In South Africa, the government and private conservation entities have grappled with the unprecedented rate of animal poaching, which has led to the classification of some of them as endangered species.
Of the approximately 29,000 rhinos in the world, 80% are found in South Africa, making it a key country in rhino conservation efforts.
But the country has faced alarming cases of poaching, with poachers becoming increasingly deadly and sophisticated using powerful weapons and, at times, improvised explosive devices. The situation was so dire between 2013 and 2017 that more than 1,000 rhinos were poached each year. Their horns are sold in Asian countries where demand is steadily increasing due to their purported medicinal value.
Repelling poachers costs government and private entities millions of dollars each year
To protect endangered animals, both government and private actors have had to spend millions of dollars on surveillance and modern equipment which has been credited with declining numbers of poached animals. In 2020, 394 rhinos were poached, which is a 33% drop from the 594 killed in 2019.
According to the Private Rhino Owners Association, private reserves spent around 2 billion rand ($ 140 million) between 2009 and 2017 on various animal welfare projects.
These included miles of electric fencing, helicopters and planes for surveillance, the deployment of highly trained rangers with grenade launchers and automatic rifles, cameras, eavesdropping devices to locate poachers, and radar. military grade.
Kruger National Park, which is located in northeastern South Africa and is one of Africa’s largest game reserves and is home to rhinos, elephants, buffalos, lions and leopards, spends more $ 13.5 million annually for various anti-poaching programs. It has invested in dog tracker packs, helicopters and South African Defense Force support, and employs Africa’s most highly skilled anti-poaching force.
To ensure specific animal protection, Kruger National Park has divided the land into 22 sections. A ranger and a team of field guards are responsible for each section. Yet even with this elaborate safety detail, the park had lost 327 rhinos in 2019 and 421 in 2018.
South Africa’s 330 private rhino owners, responsible for caring for more than 7,000 rhinos, have expressed concerns about the high cost of protecting endangered animals.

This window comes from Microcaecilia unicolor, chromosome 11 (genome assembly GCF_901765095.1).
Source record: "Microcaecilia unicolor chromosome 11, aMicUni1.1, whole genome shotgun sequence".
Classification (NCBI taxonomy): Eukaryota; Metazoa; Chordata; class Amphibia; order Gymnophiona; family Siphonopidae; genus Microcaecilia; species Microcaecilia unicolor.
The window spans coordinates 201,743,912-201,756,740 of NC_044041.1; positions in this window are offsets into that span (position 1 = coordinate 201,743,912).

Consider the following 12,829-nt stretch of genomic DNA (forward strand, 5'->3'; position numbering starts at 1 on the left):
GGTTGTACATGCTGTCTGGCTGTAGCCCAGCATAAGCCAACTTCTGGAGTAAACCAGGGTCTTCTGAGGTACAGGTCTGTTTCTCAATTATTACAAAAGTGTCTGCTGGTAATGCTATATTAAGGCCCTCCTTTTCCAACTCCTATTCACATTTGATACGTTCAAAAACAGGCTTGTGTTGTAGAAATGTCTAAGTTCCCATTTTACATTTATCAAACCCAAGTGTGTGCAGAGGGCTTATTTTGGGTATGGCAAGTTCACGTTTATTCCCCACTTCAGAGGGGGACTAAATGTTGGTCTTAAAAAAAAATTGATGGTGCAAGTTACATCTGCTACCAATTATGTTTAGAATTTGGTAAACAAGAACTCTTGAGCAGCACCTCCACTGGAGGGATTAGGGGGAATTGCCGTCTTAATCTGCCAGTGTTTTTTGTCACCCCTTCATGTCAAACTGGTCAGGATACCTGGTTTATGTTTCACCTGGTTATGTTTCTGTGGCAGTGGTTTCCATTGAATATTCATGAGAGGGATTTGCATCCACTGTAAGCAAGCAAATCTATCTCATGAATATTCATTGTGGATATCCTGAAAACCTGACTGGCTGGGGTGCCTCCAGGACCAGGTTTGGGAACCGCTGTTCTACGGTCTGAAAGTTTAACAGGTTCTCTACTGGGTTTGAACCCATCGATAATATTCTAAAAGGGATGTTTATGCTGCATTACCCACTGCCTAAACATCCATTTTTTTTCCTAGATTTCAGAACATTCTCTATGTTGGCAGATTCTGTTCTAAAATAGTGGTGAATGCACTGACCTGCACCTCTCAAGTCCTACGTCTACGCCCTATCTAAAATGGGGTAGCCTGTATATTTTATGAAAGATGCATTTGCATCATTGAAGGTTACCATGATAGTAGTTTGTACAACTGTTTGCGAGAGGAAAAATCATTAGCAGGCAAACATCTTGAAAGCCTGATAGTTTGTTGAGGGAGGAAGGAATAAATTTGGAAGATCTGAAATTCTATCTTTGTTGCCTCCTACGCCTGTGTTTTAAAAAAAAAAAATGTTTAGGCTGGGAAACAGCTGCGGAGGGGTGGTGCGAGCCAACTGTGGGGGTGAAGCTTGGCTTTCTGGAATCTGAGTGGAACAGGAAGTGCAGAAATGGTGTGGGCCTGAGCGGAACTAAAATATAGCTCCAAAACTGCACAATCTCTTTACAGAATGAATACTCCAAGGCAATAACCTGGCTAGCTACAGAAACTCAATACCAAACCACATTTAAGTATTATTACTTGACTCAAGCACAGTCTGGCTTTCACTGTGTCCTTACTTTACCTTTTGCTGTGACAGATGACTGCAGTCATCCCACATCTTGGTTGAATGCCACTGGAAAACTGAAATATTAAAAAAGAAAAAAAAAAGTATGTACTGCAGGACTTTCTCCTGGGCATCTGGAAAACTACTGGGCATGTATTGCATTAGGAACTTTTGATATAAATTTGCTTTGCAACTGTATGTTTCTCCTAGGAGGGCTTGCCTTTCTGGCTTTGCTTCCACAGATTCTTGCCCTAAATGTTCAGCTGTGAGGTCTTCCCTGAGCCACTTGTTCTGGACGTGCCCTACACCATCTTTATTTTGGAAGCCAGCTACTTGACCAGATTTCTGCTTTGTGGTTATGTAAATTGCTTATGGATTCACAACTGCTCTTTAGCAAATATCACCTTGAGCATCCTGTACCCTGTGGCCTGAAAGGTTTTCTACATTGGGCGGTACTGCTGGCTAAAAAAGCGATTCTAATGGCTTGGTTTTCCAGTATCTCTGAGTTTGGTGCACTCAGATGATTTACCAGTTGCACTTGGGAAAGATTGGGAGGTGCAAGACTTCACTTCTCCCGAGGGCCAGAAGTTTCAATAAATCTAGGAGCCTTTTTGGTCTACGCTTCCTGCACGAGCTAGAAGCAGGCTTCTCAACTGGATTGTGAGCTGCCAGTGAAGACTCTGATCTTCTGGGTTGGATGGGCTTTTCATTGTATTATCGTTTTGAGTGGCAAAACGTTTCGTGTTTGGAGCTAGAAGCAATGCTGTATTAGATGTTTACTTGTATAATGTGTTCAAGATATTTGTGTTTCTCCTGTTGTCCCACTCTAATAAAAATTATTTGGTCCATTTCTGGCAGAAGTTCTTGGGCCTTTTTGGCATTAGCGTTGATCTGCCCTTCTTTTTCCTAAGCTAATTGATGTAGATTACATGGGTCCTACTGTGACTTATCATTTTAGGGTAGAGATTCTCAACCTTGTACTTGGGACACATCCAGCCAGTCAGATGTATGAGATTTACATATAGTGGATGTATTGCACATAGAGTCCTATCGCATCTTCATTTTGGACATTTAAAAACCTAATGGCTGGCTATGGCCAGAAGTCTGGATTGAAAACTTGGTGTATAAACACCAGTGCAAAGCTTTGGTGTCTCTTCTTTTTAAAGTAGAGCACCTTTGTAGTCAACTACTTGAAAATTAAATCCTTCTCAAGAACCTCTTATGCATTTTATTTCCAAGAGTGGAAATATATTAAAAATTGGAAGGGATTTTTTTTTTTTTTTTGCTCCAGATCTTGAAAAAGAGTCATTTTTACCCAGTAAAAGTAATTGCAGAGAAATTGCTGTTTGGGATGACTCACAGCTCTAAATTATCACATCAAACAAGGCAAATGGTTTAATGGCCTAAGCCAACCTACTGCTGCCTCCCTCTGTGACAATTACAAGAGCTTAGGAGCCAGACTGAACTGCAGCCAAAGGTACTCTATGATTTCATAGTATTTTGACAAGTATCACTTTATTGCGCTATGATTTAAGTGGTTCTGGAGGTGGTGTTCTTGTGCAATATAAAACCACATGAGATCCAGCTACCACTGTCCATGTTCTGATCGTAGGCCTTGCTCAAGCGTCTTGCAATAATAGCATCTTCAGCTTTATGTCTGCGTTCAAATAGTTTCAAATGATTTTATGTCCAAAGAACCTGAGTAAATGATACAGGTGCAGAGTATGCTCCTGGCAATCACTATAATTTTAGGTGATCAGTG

Tech to the rescue
As government and private actors explore innovative and sustainable ways to boost wildlife conservation, a group of techies and environmentalists are embracing blockchain and cryptocurrency in a model that seeks to reward investors while engaging profits in conservation projects across South Africa.
Wild Card, the company behind the initiative, has over the years explored unique ways to disrupt modern conservation space and contributes 92 million rand ($ 6.4 million) annually to the conservation.
Thanks to Ethereum, a digital ledger of public transactions, those who wish to invest in conservation have the chance to become the guardians of one of the endangered animals, to learn more about the profile of the endangered animals and to choose the species of which they would like to be the guardians.
A wildcard represents a digital version of an animal with the guardian making a monthly donation in order to continue to be the guardian of the digital animal. These donations are then sent as Ether Coins to the digital portfolios of various conservation projects. By adopting the Harberger tax model, the platform allows the guardian to decide how much another user must pay in order for them to become the new custodian of the endangered species. However, the tutor must also pay the harberger tax, which is a percentage of the sale price he has set.
The platform developed three digital hyena wildcards in partnership with conservationists from the Wild Tomorrow Fund to support the MunYaWana Spotted Hyena project, which adopted GPS collar technology to tame the declining hyena population in the north. from KwaZulu Natal.
âAt Wild Tomorrow Fund, we believe that innovative technologies such as blockchain and cryptocurrencies have the potential to connect new audiences to custody, changing the way we interact and unite as a global community to protecting the precious biodiversity of our planet, âWendy Hapgood, Wild The co-founder and COO of Tomorrow Fund, said in a statement.
Crypto-backed custody has been hailed as transformative for being transparent and auditable by allowing any investor to track where their investment is headed while eliminating the number of players involved in transactions, thus facilitating a swift donation process. Prompt payment by donors from any part of the world has reduced high cross-border transaction fees.
Global community expands technology-driven curation solutions
WildCard is one of many disruptive conservation models being put in place as governments, private sector actors and development partners adopt innovative strategies that reward investors, while positioning conservation as a worthy investment as individuals. and businesses can embrace and win by shifting attention away from the traditional model that has been the preserve of governments and philanthropists.
The World Bank recently announced the sale of a 5-year 670 million rand ($ 45 million) bond intended to raise funds to boost South Africa’s endangered black rhino population.
The Global Wildlife Conservation Bond, the first of its kind, which will be sold later this year, will give conservation investors a chance to leverage their investment and reinvest their income in other projects in their area. choice.
Investor returns will depend on animal population growth in two South African reserves.
Image: Colin the Scotsman.